If you went out into the core area in the Palouse and dug from the land surface down until you hit rock, there are places where you certainly could go a couple hundred feet. But I guess the point I was trying to make is that it really represents a stack of soils; and it’s a landscape that has built up over the last two million years or so by these successive depositions of the windblown material, then periods of stabilization where soil forms, and then probably related to the glacial cycles and inter-glacial cycles, and then you get another bunch of material blown in on top of that, just like a layer cake, really.

aerial shot of the palouse with a bridge over a riverYou say that the strength of this soil is its ability to hold water. Could you amplify on that a bit?
The silt particles are kind of intermediate. They are larger than clay particles and smaller than sands. When you get a soil made out of silt, the way the particles are fit together makes for a very extensive network of pores that can hold water. So typically, a soil like you see around here, maybe 20% of the volume would be water that a plant can access over the course of the growing season, and that’s pretty high. Compared to a real sandy soil, that number might be about 5%.

This soil is also very fertile, isn't it?
It is fertile, and I think the source of it is this ground up rock material from the glacial activity that took place to the north of us. And generally speaking, if you take fairly fresh geologic material, it is going to be fertile.

What has farming done to the Palouse soils?
Probably the biggest effect is that it increases the rate at which they erode. Erosion is a natural process, but when you come in and you disturb the natural vegetative cover, it just speeds up the rate at which the material is going to be removed.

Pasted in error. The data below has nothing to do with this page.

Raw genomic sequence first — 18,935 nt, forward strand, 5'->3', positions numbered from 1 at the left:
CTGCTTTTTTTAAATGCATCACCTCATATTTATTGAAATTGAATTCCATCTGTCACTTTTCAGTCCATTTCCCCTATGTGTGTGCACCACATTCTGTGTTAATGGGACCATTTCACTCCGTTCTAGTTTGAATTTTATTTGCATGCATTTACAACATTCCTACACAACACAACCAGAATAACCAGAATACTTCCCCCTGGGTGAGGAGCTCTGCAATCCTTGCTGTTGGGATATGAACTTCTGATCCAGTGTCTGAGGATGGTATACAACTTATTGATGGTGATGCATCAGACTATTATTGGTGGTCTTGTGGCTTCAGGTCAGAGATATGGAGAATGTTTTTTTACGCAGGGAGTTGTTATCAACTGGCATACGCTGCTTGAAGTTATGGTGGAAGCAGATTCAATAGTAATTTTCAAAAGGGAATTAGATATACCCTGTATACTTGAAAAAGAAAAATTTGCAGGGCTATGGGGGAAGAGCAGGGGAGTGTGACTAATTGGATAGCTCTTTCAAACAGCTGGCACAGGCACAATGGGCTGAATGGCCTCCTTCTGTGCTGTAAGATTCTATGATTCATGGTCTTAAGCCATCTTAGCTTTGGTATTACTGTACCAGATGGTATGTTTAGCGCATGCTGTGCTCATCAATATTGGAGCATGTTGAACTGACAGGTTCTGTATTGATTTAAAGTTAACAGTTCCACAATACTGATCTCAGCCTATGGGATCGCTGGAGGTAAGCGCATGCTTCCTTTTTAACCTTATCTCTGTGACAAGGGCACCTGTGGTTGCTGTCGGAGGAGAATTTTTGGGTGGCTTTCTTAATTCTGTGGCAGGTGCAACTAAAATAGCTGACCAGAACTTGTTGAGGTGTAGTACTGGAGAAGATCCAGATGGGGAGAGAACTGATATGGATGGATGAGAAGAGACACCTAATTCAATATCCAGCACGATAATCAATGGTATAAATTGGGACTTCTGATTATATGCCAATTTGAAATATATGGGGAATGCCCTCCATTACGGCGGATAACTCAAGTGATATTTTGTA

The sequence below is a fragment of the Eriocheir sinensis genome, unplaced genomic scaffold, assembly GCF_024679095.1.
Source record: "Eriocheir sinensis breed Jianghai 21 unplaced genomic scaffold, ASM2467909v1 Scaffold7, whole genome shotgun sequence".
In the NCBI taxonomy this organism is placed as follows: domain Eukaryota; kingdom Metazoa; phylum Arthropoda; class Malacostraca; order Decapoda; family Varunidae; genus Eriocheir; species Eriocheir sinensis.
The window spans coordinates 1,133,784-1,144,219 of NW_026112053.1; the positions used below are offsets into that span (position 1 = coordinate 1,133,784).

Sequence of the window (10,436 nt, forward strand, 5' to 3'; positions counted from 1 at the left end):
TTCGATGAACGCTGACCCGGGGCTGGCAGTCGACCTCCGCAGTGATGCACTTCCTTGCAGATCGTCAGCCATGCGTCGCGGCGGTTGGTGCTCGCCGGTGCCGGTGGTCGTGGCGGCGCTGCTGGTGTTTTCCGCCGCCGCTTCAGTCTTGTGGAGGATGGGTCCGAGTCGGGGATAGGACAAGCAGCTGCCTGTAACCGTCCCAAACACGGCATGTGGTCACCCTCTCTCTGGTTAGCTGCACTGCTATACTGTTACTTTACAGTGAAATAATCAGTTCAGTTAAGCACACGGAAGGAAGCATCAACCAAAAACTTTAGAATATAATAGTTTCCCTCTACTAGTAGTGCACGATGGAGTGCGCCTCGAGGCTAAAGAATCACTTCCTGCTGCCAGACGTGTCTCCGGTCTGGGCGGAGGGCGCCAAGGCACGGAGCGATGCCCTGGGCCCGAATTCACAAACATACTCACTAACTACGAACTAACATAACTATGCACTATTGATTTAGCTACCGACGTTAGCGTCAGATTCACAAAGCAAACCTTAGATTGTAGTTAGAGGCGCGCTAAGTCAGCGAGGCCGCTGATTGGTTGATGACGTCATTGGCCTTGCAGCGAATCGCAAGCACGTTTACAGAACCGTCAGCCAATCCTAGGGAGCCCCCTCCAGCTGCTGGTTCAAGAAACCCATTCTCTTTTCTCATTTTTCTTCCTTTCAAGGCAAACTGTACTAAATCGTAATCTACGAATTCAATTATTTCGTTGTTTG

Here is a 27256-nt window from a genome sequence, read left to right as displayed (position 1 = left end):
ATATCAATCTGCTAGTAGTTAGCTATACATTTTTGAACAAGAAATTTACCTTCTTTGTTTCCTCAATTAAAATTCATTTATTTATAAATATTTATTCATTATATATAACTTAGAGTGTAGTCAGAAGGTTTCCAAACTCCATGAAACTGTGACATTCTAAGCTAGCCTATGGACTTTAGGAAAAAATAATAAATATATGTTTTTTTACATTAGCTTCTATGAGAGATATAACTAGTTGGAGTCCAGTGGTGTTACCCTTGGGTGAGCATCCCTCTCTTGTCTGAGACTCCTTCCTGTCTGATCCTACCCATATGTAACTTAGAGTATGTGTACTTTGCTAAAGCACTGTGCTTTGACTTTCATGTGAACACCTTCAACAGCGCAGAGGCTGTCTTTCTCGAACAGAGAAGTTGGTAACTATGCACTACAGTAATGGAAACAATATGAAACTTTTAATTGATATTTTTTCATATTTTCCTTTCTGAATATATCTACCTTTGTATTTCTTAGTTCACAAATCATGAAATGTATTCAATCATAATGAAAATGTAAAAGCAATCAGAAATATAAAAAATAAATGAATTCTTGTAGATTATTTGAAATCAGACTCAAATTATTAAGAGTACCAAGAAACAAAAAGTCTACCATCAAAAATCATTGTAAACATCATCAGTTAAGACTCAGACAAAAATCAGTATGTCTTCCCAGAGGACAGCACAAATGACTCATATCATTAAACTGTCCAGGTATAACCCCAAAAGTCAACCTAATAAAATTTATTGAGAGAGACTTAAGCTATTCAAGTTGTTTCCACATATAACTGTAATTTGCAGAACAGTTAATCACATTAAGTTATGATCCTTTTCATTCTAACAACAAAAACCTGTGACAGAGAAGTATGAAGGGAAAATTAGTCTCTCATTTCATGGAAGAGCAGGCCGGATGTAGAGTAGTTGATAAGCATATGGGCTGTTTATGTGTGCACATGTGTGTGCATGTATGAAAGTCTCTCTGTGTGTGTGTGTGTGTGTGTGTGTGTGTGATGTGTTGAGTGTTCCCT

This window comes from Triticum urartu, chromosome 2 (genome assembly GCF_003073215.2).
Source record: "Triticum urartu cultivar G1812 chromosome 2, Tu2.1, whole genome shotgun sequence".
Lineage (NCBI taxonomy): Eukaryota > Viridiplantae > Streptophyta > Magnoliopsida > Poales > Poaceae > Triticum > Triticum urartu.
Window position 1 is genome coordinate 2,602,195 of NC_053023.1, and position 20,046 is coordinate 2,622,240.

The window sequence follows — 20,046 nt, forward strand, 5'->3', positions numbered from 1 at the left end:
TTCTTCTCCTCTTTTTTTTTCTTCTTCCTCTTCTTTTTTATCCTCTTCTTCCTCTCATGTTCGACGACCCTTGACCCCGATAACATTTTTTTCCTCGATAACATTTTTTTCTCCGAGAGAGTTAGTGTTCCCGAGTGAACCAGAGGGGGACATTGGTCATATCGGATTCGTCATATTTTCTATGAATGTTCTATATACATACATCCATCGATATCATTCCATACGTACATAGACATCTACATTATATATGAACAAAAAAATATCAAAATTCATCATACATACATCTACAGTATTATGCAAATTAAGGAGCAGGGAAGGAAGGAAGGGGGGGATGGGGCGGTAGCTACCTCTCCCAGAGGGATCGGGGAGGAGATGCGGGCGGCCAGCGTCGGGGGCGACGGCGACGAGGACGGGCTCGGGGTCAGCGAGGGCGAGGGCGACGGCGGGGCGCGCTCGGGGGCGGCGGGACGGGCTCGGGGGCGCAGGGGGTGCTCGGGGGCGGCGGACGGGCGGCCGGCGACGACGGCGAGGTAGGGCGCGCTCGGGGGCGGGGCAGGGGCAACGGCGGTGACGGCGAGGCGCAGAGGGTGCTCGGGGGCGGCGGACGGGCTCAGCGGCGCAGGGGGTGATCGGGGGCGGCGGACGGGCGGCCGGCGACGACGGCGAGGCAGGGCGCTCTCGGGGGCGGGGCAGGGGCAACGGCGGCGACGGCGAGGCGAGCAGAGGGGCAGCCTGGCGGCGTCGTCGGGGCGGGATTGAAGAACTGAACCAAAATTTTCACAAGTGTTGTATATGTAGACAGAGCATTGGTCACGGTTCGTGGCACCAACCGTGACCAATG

People from the Midwest come out here, and they just can’t believe that people are going up and down these 25%, 30% slopes trying to farm them. That would be unheard of in the corn belt.

Unfortunately, some of the highest documented rates of soil erosion any where in the United States are from right here in the Palouse. I’ve seen estimates of something on the order of 200 tons per acre per year. It’s not that bad now. It really has improved with the adoption of conservation farming techniques and that sort of thing.

Why is erosion so devastating in the Palouse?
We have the silty soils, which are very subject to being eroded. We have very steep slopes which increases erosion; and one of the main crops grown around here is winter wheat. If you ever look at it during the winter time when we get most of our precipitation, it maybe is only a few inches up above the surface. It really doesn’t provide a lot of protection. So those three factors really combine to create a lot of potential for erosion.

And there have been estimates that even around here, some of the ridges may have lowered as much as six feet since settlement and cultivation. That’s probably an extreme case, but you don’t have to look too hard to find some areas where there has been fairly severe erosion.